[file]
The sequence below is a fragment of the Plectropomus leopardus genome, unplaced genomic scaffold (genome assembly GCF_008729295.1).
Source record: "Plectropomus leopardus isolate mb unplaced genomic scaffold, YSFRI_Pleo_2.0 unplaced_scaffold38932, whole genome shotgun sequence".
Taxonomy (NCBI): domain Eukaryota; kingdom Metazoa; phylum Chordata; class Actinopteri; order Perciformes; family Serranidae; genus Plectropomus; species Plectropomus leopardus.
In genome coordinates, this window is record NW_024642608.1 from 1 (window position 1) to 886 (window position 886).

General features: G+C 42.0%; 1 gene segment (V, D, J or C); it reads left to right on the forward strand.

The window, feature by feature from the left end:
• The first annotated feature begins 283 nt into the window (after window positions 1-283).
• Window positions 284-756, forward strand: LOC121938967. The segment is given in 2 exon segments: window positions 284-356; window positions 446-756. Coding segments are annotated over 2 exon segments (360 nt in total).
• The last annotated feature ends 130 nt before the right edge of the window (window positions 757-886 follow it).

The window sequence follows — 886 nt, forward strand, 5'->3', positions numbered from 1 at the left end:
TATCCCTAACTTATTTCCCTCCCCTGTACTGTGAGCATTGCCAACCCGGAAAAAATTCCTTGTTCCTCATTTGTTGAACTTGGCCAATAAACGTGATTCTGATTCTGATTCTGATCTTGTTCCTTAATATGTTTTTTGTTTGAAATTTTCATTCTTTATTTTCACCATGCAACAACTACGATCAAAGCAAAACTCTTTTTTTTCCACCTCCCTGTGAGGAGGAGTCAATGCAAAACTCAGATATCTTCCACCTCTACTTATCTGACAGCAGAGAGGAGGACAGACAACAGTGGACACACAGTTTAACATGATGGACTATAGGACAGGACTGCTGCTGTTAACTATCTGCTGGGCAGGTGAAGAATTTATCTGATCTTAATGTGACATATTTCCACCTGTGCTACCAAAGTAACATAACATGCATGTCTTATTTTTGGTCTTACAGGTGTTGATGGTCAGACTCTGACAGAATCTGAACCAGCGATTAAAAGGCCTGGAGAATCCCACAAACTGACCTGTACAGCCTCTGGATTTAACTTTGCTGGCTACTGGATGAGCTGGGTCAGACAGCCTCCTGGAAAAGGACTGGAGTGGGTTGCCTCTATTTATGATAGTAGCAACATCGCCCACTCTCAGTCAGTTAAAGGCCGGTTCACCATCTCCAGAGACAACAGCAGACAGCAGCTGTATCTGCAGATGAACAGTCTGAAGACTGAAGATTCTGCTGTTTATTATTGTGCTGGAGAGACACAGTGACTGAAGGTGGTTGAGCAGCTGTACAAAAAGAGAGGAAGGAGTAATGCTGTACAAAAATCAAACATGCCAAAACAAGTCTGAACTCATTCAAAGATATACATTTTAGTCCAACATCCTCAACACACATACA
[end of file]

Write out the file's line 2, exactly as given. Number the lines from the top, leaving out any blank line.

Source record: "Plectropomus leopardus isolate mb unplaced genomic scaffold, YSFRI_Pleo_2.0 unplaced_scaffold38932, whole genome shotgun sequence".